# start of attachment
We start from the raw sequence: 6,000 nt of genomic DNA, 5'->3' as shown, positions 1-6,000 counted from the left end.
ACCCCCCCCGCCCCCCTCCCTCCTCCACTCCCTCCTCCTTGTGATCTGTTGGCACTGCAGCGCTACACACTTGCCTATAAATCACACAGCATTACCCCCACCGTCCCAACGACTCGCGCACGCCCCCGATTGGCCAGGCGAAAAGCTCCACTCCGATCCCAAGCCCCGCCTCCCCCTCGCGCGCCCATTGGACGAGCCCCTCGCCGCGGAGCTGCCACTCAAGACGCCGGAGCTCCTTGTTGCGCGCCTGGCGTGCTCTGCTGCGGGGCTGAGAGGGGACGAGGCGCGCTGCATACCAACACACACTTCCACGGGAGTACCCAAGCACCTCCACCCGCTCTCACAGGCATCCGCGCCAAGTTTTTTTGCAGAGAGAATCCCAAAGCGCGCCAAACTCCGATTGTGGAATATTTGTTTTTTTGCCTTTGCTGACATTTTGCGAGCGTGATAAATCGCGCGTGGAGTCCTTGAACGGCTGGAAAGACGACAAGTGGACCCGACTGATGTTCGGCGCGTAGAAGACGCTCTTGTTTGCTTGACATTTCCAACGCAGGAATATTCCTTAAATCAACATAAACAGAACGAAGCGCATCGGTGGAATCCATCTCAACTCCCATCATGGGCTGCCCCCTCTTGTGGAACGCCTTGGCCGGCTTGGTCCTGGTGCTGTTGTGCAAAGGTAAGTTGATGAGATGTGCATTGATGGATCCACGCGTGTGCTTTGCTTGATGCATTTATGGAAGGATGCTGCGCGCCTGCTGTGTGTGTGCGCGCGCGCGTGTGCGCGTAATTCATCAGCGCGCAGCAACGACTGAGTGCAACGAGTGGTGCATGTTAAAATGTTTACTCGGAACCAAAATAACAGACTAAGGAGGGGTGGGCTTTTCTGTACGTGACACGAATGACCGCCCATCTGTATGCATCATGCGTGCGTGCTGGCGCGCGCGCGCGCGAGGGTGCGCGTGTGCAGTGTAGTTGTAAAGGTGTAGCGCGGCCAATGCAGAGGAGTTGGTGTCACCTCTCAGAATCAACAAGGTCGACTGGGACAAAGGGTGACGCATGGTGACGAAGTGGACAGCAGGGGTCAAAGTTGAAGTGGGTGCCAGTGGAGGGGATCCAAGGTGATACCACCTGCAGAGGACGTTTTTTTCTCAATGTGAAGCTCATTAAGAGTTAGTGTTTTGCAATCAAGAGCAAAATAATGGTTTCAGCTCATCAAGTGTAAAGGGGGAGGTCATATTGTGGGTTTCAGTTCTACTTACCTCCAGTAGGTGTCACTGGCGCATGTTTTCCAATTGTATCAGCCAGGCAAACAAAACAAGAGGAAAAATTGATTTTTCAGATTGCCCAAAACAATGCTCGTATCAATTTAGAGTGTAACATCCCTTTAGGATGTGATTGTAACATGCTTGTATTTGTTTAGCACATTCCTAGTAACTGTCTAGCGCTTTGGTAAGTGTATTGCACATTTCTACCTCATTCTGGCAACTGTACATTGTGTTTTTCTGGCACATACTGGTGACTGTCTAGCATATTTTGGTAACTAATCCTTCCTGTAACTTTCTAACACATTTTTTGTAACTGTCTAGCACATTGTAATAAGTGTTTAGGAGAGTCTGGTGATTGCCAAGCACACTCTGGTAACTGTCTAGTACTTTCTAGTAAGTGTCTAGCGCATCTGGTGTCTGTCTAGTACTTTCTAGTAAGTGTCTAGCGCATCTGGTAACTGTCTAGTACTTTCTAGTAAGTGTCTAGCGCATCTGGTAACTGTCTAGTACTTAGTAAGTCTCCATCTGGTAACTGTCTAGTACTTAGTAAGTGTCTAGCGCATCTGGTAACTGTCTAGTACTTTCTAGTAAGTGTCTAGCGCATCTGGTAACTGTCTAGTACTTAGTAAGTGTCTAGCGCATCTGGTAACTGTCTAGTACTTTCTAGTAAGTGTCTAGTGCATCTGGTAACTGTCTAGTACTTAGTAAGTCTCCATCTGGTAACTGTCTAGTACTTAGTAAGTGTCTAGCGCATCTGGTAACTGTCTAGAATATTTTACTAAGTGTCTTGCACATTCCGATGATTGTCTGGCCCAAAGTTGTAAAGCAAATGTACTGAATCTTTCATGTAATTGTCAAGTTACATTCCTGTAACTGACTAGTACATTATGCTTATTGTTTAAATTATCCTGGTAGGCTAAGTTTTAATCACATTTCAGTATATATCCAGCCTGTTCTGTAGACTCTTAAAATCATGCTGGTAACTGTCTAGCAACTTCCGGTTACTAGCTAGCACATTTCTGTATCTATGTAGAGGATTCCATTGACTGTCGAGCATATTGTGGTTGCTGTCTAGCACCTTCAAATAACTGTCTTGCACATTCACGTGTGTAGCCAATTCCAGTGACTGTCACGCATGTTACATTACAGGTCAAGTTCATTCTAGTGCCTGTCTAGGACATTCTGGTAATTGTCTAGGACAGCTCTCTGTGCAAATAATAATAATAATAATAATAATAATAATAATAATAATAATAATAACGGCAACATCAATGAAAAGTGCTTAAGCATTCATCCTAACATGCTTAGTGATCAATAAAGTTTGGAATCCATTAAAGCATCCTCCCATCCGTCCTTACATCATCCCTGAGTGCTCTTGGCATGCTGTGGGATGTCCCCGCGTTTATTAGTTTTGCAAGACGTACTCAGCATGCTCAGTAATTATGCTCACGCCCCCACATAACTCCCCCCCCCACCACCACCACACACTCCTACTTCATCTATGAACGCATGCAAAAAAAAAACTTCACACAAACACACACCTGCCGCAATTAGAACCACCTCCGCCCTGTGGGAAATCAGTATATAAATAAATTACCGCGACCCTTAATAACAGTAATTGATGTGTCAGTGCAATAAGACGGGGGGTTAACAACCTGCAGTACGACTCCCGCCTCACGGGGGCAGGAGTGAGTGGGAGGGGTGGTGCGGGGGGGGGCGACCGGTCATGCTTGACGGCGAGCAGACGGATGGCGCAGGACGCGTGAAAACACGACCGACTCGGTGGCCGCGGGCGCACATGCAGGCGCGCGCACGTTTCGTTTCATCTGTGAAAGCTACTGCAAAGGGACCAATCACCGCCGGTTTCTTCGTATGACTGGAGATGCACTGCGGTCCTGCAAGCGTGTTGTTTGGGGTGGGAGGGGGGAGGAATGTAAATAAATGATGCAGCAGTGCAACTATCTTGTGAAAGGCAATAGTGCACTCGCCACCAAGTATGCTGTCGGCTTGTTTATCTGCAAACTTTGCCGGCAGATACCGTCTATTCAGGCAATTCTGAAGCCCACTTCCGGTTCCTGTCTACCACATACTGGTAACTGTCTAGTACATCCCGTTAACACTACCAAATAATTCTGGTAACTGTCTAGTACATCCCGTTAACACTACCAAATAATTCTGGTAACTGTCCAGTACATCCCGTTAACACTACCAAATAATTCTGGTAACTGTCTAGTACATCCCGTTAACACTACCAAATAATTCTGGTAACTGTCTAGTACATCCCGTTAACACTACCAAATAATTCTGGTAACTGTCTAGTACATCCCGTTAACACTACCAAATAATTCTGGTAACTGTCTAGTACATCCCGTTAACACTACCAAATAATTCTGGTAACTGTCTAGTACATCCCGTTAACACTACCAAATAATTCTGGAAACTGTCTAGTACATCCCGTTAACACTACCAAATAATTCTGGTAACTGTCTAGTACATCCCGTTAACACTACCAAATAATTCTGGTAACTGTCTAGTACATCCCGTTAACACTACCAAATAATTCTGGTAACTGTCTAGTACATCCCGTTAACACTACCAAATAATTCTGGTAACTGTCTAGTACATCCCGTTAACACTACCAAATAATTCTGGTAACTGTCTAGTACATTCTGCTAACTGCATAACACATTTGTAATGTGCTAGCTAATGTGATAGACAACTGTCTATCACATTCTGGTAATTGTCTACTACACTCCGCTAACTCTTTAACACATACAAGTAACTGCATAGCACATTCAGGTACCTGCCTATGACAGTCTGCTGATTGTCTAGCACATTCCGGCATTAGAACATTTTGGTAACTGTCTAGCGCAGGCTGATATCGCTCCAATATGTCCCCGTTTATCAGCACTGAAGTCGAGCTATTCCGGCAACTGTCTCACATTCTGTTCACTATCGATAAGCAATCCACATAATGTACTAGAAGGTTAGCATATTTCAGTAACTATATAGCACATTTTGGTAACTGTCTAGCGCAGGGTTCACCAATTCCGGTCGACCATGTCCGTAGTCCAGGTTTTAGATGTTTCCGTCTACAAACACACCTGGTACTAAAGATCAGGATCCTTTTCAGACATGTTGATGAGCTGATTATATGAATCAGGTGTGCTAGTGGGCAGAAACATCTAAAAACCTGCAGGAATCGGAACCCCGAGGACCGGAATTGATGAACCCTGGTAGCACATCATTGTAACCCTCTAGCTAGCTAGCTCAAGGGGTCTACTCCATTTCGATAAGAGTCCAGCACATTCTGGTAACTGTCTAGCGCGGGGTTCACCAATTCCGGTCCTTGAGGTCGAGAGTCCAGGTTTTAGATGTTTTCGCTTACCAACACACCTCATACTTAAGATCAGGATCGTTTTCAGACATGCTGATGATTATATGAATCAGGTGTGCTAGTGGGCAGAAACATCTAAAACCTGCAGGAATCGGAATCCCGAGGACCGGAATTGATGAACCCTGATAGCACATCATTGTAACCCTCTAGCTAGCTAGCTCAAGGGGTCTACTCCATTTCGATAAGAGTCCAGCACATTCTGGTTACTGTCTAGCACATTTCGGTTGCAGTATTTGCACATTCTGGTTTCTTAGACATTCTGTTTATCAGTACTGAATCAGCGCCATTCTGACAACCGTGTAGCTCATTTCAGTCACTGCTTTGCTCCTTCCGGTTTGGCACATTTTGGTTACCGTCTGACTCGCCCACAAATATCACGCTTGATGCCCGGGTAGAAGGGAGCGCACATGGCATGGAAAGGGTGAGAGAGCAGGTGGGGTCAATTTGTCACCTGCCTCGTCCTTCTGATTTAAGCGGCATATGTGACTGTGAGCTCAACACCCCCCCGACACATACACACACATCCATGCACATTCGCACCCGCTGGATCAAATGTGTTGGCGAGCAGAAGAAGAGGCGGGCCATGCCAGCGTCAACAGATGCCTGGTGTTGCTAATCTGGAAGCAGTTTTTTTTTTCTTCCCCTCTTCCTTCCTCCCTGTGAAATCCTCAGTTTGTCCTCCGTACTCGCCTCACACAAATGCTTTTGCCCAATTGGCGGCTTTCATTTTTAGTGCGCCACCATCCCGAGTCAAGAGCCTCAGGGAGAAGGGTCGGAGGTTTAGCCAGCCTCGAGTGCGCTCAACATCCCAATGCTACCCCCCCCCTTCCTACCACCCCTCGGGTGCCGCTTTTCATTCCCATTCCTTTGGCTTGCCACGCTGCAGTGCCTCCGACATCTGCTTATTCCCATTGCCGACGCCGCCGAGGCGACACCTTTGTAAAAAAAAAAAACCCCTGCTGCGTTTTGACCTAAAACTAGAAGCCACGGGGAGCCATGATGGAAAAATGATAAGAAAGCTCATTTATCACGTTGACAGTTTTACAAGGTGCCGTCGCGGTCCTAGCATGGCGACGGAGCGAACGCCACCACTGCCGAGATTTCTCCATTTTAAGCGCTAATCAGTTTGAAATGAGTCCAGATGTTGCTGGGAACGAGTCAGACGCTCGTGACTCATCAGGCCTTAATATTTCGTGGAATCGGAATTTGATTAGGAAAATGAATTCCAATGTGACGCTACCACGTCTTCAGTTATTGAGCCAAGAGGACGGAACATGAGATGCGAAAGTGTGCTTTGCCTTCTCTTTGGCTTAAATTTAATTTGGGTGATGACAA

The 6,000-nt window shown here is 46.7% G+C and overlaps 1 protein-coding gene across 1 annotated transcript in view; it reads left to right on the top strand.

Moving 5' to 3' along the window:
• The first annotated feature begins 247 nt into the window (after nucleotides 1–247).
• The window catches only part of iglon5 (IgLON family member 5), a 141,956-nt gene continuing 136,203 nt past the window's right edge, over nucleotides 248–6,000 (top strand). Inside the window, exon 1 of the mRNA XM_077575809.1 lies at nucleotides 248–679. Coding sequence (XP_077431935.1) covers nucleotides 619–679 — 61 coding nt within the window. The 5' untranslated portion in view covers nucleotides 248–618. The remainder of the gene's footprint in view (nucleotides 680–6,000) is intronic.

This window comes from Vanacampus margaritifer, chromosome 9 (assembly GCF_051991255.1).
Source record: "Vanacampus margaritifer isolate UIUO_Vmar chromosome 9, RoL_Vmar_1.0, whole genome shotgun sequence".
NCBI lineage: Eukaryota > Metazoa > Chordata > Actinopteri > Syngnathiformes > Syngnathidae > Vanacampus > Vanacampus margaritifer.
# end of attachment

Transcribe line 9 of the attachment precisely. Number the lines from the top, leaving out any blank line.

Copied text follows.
NCBI lineage: Eukaryota > Metazoa > Chordata > Actinopteri > Syngnathiformes > Syngnathidae > Vanacampus > Vanacampus margaritifer.